Monday, July 16, 2007

Today I covered the 14 km on Yonge Street from Finch to Dundas in about 48 minutes, which is about 8 minutes faster than I've ever run over that distance. The problem, however, was that not only did this happen outside of today's competitive ten-mile race, but that I wasn't even running. In fact, I was securely inside a bus for the duration of the 48 minutes. If the bus in question, an Orion VII hybrid electric vehicle, had entered the race, it would have placed roughly fifteenth based on its pace of roughly 3:30/km.

I finally gave up on the bus at Dundas and put two blocks between me and the bus from Dundas to King. I don't think I was moving any faster than about 13 km/h, which means the bus has to have been moving at roughly 10 km/h. In its defense, on board were all the extras from Braveheart, and stopped at every red light, often twice, to let passengers on and off. I've seen parked cars move faster.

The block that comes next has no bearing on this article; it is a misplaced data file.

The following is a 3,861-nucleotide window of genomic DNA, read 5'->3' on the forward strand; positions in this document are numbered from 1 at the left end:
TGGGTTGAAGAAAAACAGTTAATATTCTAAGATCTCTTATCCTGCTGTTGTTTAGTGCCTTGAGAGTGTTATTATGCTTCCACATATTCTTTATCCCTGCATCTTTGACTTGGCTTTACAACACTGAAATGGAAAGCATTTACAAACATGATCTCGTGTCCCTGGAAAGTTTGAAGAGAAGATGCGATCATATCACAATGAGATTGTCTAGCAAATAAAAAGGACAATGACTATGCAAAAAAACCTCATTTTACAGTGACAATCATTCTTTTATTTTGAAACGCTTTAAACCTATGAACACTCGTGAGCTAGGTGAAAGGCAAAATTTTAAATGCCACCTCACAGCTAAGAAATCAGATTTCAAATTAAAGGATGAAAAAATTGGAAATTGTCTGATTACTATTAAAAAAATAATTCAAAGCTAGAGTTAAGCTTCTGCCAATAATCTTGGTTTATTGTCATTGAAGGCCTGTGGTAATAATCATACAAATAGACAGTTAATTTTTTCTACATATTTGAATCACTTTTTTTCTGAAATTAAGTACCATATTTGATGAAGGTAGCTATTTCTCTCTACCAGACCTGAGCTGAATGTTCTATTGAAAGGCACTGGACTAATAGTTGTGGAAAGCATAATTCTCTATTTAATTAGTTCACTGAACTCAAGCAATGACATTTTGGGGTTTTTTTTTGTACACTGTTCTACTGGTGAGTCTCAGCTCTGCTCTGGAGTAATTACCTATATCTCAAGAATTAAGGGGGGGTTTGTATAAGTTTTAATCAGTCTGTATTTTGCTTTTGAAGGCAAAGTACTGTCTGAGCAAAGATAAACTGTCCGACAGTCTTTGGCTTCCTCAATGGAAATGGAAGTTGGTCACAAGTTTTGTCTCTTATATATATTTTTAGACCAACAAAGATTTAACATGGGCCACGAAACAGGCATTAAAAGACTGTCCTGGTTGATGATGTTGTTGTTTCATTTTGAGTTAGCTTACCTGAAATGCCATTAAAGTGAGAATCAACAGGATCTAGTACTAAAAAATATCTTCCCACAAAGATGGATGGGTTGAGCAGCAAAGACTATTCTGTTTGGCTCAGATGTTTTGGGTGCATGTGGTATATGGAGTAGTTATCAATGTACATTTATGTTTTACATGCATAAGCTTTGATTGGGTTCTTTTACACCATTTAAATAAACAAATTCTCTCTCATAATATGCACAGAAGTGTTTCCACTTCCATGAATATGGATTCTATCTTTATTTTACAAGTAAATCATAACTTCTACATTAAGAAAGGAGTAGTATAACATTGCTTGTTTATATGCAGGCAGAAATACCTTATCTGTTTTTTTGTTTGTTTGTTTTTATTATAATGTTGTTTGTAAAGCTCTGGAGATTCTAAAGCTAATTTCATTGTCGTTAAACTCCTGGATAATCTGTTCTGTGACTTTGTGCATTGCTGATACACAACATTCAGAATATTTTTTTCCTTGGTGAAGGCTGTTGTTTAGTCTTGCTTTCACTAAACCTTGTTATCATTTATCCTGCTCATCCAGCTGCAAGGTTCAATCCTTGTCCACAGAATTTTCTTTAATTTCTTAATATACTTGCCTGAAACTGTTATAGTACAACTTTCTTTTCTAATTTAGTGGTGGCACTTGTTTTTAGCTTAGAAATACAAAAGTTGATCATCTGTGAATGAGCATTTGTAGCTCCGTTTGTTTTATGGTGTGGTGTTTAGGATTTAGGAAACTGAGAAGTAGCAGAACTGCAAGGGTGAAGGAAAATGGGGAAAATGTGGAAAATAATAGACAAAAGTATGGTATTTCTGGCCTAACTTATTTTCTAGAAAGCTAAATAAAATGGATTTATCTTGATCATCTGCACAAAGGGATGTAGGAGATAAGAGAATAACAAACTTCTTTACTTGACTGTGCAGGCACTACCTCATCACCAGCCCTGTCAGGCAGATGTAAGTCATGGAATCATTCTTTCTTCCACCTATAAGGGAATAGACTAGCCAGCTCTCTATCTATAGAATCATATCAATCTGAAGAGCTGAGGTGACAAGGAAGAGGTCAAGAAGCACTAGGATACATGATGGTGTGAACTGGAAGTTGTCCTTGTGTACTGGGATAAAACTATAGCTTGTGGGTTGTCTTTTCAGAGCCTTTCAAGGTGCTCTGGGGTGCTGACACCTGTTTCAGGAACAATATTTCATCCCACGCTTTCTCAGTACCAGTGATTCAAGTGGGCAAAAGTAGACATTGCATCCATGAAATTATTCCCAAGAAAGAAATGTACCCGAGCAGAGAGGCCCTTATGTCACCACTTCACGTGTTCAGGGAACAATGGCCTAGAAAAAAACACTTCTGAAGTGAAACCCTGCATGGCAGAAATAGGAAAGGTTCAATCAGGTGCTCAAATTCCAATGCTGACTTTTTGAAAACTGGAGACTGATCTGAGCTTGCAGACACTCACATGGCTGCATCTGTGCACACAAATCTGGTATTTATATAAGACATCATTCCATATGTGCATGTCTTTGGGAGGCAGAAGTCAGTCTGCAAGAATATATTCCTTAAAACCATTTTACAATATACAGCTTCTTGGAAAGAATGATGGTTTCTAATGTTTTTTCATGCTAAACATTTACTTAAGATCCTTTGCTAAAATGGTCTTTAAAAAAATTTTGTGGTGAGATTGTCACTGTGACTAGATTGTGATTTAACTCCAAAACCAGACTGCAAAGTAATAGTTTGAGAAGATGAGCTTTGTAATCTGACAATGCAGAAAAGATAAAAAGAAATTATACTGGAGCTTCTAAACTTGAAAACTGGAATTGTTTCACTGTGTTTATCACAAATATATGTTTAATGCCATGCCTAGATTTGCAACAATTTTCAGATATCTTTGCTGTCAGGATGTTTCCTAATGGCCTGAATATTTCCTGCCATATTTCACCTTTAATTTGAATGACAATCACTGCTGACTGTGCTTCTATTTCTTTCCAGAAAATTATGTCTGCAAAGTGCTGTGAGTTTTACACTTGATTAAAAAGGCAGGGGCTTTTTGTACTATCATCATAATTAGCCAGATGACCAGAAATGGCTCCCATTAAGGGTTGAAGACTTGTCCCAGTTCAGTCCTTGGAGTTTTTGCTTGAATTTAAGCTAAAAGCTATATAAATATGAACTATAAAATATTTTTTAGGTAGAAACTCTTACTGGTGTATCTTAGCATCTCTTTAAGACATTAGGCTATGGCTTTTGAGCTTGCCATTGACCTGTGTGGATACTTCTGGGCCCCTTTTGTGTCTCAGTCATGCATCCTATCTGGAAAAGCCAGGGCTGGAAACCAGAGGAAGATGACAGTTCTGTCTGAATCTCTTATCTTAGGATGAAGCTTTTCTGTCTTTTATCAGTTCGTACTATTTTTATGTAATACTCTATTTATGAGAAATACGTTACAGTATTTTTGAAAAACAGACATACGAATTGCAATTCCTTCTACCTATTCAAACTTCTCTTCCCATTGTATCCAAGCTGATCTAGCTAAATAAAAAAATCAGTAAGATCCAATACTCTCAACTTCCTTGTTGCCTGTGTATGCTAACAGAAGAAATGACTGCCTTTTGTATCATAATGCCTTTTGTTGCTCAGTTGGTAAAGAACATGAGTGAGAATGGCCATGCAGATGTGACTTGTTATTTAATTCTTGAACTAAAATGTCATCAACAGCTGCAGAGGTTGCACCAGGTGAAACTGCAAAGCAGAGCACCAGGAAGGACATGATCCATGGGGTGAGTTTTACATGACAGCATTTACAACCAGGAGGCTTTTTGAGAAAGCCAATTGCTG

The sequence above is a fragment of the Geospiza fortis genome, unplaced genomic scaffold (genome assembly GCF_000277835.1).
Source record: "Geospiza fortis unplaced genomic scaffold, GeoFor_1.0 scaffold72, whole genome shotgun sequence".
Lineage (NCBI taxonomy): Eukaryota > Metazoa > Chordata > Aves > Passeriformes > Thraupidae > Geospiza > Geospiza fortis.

More pleasing were Adam Giambrone's remarks in today's Toronto Star:

It's fair to say no one ever got misty-eyed about a bus. But rumbling quietly along city streets, the streetcar represents, for many, a more civilized mode of in-city travel – the romance of the railway, urban-style.

"There's just something about riding the rails," says TTC chair Adam Giambrone.

But it's not all about the charm. Streetcars move more people than buses, last longer (as much as three times longer, up to 40 years), and, thanks to the system's web of overhead electric wires, run cleanly and exhaust-free. TTC statistics show that the Dufferin bus, the city's heaviest-volume bus, carries slightly more than 30,000 people per day; the King streetcar moves almost 50,000.

"The average car in Toronto carries 1.1 people," Giambrone says. "A streetcar displaces 130 cars. We're all citizens. If you assign everyone one value point, that streetcar takes priority."

I'll never boast about being able to run faster than one of our noble streetcars.

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